23 September 2020


Timothy Green Beckley and Sean Casteel (Eds.) 
Timothy Green Beckley’s AREA 51: Warning Keep Out! Inner Light/Global Communications, 2019. 
Timothy Green Beckley and Sean Casteel (Eds.) Alien Strongholds on Earth. Inner Light/Global Communications, 2019.

 It is only in the past few years that the US Government has admitted the existence of Area 51, yet it has always been a magnet for those who believe the US Government knows a lot more about UFOs than it is prepared to admit. 

The power of Area 51 was underlined in 2019 when a silly Facebook posting suggesting a mass storming of the base went viral. What better time for Timothy Beckley to reveal ‘all you ever wanted to know about Area 51, back-engineered UFO technology, teleportation and ice-entombed aliens but were too scared shitless to ask anyone in authority about.’

Timothy takes us down the ‘Extraterrestrial’ Highway 375 to the Little A’Le’Inn and then to the notorious black mailbox where back in the good old days you could watch UFOs flitting about in the night sky. As part of the attraction are the warning signs threatening any trespassers that approach the vast Nevada Test and Training Area and the heavy-handed and armed to the teeth security guards (the so-called ‘came dudes’). As Alejandro Rojas states in his chapter about visiting the area, you can get a $600 fine for going beyond the signs and there is the dark threat of being shot if you carry on.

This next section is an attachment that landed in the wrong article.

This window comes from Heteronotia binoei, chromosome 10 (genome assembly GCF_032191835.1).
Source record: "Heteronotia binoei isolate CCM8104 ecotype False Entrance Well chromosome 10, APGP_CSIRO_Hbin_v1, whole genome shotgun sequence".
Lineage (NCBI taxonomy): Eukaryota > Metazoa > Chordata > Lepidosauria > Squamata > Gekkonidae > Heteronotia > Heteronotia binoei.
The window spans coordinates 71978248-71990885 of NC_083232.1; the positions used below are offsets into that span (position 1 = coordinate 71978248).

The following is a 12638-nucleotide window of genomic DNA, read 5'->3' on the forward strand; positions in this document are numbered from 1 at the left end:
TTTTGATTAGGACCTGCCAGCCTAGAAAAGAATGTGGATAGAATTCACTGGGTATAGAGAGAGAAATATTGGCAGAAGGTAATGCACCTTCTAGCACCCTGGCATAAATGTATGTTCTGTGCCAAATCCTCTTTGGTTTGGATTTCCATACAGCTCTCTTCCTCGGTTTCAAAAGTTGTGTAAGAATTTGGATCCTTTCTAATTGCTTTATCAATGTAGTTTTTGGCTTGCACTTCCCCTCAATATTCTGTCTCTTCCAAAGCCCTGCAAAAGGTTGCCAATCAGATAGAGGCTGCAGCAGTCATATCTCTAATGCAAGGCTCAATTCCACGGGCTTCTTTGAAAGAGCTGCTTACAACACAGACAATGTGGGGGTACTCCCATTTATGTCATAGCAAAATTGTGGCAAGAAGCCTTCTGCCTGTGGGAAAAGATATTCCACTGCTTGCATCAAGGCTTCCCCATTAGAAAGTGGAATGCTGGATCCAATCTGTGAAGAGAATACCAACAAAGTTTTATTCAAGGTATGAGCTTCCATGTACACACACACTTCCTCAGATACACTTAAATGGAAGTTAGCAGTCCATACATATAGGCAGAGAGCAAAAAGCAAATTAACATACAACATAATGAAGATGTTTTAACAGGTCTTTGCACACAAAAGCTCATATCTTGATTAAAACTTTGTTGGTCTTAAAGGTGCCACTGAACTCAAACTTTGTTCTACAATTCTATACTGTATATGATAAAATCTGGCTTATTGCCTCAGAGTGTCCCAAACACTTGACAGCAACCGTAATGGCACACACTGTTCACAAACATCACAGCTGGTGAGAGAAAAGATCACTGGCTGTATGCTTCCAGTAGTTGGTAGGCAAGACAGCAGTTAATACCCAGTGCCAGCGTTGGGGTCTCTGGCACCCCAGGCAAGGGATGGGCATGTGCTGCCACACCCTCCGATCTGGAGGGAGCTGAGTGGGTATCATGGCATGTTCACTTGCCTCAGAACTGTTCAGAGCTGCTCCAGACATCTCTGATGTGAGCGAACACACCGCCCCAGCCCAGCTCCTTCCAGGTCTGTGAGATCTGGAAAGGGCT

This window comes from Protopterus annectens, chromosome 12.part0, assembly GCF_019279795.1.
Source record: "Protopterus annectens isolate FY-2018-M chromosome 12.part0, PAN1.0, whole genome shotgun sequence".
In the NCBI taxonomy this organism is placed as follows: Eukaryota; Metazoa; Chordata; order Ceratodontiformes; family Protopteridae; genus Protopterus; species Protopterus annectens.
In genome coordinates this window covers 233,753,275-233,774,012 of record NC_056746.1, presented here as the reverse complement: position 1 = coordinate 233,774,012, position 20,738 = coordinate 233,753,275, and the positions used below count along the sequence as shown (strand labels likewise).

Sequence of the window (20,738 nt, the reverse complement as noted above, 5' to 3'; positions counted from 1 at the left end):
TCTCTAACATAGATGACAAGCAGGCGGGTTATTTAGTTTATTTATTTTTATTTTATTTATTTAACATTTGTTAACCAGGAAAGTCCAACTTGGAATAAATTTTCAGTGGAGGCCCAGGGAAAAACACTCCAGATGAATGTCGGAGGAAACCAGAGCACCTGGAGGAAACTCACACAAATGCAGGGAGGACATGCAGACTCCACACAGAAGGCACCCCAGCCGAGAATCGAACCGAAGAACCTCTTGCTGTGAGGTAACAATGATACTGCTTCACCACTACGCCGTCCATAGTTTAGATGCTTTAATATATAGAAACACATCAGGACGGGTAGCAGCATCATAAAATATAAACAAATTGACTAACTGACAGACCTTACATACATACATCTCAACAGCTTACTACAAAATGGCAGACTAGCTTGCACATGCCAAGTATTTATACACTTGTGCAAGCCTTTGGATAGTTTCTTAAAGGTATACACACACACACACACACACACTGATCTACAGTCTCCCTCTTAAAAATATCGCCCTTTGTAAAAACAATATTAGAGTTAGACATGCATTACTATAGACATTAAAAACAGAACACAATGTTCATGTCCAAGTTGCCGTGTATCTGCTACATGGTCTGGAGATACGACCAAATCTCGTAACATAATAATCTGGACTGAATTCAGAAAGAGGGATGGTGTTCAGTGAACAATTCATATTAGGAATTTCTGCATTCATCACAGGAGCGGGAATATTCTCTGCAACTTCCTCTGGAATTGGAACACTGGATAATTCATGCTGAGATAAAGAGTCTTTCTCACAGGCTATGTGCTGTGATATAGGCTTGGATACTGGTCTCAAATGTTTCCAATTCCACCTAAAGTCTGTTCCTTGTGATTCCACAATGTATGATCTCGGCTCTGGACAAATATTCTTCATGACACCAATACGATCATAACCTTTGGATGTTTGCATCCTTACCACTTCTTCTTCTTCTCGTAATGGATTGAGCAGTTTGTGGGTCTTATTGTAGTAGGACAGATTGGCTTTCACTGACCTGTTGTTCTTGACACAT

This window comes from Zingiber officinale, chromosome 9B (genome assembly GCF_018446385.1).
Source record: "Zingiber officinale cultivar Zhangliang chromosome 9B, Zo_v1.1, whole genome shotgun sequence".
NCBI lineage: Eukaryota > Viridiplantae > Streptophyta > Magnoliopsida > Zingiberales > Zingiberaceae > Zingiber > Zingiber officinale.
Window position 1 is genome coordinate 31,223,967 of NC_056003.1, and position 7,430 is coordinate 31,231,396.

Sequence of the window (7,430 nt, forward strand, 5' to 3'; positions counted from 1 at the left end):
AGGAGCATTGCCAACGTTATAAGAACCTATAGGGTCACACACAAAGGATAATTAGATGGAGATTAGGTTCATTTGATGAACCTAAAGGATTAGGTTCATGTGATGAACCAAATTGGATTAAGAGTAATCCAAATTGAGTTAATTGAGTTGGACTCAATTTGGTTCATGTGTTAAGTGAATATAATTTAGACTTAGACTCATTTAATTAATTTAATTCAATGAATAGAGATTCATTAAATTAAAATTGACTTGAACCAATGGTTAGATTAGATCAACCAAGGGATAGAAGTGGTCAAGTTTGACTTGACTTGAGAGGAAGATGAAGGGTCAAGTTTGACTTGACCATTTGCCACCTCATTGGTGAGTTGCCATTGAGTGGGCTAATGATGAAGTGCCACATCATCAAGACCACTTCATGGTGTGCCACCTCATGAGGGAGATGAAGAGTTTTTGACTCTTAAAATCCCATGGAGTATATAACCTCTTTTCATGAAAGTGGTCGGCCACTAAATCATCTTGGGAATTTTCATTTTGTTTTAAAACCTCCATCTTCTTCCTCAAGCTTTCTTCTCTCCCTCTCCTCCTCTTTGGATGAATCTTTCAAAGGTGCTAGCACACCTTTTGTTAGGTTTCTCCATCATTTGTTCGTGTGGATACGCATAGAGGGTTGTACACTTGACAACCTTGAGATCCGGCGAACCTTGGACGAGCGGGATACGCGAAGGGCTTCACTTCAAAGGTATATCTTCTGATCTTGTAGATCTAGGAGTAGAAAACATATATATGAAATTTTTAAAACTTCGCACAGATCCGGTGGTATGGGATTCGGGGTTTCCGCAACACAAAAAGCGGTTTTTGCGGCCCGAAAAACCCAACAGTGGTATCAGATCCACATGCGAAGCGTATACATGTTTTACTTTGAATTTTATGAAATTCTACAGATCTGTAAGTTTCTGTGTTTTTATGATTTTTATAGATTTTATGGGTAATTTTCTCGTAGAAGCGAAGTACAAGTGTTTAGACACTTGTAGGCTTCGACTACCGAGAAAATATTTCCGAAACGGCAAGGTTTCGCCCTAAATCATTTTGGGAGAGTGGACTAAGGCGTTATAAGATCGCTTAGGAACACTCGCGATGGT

Dark rumours have always surrounded the site but the claim by Bob Lazar in 1989, that he worked at Area 51 in an underground base called S-4, where numerous captured extraterrestrial flying saucers were stored and studied, really opened the floodgates for ET fans. 

 Several of the chapters detail the claims of usually anonymous sources and whistleblowers that there is a military/UFO connection. William F. Hamilton III in his contribution to this volume ‘UFOs and the Aerospace Connection’ states that these leaks ‘indicate that we have effectively acquired and/or duplicated the alien technology either through retrieval and study or by exchange with alien ambassadors.’ 

 ‘Commander X’ (as conveyed to Tim Swartz), is equally uncertain about whether the stories about saucers at Area 51 are true or not, ‘the whole UFOs are alien driven spacecraft could just be a huge hoax to disguise the fact that we are flying some sophisticated aircraft using technology that is years ahead of what is known by civilians.’ The fakes, rumours and wild tales all help to hide the ‘real’ truth, and perhaps Nick Redfern is right in his assertion that Russian espionage agents were embedded in Las Vegas to enlist unwitting UFO researchers to help them in their mission to spy on Area 51.